- Blue items are unchanged steps in the processes
- Green items are improvements over red items
As you can see, there are several very significant changes.
1Prepared material is made available to participants before the meeting starts.
2Each topic owner being the expert of the respective topic updates her notes instead of having somebody, who is not as deep in the subject try to do it.
3Rather than sending notes around by e-mail, duplicating them, having to consolidate them again and so on and so forth, there is exactly one current version in exactly one well known place.
The advantages are obvious
- Less time spent on taking notes
- Better quality of meeting minutes
- No cumbersome approval process creating redundant information and version conflicts
- Automated update and distribution to participants
- Instant access to the current version in a single place
Having said that, let me add that sending your minutes around via e-mail is to be avoided as much as possible. Of course it is not always possible. If you need to share them with participants outside your organization, who do not have access to a common repository, then you will of course have to do so.
I only mention two tools here, which serve me very well. I am aware that there are many more and each of them is somebody’s personal favorite. I tend not to write about things (or tools), which I am not overly familiar with. So take these two as an example and feel free to use whatever tool suits your needs best.Note that I am not providing detailed instructions on how to setup and use these tools. Leave the setup to your IT people and for the ‘how to use’ both provide succinct and comprehensive tutorials for first time users.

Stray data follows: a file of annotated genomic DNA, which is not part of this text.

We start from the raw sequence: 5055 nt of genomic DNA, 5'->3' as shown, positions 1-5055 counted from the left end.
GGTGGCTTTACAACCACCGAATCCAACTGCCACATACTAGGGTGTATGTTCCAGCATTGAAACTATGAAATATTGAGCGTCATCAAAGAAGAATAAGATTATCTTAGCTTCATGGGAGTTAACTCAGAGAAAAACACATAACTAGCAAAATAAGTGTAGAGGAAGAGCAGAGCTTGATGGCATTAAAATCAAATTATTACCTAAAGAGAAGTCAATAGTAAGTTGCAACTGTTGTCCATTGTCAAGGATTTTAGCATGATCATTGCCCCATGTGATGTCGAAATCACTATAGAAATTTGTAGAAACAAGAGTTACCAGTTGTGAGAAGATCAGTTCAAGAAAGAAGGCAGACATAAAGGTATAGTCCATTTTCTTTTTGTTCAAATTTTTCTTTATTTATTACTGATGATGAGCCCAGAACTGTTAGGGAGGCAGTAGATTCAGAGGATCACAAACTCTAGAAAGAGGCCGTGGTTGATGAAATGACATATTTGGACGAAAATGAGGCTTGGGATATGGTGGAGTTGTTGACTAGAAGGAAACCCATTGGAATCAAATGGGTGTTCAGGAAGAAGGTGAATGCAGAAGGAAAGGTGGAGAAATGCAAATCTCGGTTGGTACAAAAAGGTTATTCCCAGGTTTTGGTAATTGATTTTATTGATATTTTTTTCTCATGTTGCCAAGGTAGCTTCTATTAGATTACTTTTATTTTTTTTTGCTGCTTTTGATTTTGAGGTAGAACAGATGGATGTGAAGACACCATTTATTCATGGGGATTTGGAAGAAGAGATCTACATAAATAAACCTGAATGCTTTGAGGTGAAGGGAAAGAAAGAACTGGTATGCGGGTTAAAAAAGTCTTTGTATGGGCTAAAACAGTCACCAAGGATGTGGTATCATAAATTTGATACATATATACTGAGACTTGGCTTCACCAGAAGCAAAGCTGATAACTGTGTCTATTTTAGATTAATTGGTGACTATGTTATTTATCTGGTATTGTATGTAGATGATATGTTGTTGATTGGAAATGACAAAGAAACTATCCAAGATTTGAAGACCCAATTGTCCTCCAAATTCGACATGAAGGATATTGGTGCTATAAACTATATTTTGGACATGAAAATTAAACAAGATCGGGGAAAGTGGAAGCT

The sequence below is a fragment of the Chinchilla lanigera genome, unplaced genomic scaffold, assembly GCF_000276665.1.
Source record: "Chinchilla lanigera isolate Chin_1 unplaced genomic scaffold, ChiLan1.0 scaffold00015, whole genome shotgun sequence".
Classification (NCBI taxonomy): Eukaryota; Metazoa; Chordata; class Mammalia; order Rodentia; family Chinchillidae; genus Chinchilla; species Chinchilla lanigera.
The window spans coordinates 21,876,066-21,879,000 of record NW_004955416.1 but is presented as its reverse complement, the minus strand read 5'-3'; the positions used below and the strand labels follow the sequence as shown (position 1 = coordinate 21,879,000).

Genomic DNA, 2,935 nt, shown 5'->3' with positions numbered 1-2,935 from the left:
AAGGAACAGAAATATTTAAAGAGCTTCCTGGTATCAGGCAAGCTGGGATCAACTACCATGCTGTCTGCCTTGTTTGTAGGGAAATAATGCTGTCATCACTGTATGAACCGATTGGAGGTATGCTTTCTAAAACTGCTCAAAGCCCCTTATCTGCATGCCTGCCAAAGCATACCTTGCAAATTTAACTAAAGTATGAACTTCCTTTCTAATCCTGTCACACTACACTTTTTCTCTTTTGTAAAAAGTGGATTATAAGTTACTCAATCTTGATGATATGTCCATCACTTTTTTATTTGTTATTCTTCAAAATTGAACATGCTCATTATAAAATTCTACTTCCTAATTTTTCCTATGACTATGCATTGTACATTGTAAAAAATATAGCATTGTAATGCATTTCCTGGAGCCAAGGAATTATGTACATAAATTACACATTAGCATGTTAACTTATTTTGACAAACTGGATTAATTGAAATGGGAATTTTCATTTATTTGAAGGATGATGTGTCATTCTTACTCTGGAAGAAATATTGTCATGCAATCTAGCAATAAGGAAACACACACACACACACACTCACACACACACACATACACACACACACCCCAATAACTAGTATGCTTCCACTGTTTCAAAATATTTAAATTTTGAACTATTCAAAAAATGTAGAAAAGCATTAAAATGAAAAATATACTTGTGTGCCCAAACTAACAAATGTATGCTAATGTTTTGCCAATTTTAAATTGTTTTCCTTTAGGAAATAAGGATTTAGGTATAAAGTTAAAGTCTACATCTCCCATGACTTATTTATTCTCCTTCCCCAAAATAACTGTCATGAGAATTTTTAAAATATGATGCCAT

This is clearly my tool of choice for this kind of things. It is free, available on all major platforms and background synchronizes to a central repository, where it can be accessed by any authorized user. Being a Microsoft product, it is seamlessly integrated with MS Office suite and can of course use OneDrive or SharePoint as the central repository.I have been keeping all kinds of notes including meeting minutes in OneNote for years and see no reason to change that practice.
This is very similar to OneNote though the editor is less powerful and intuitive. It is free until a certain amount of data transfer per month – I am using the free version and have yet to run into this limit. Just like OneNote it is available on all major platforms.After a period of serious usage I find myself using Evernote less and less. OneNote – especially since it is free and now has an excellent touch version for tablets – is my number one tool for this purpose.
I hope you can agree that it takes comparatively minor effort for getting from wasteful, useless and unloved meeting minutes to an efficient system of building and maintaining a reliable source of important, sometimes vital information.As always, this change requires a potentially painful transition phase but in the end it will be well worth it in both, cold hard cash due to saved time and prevented mistakes as well as in softer aspects like peace of mind.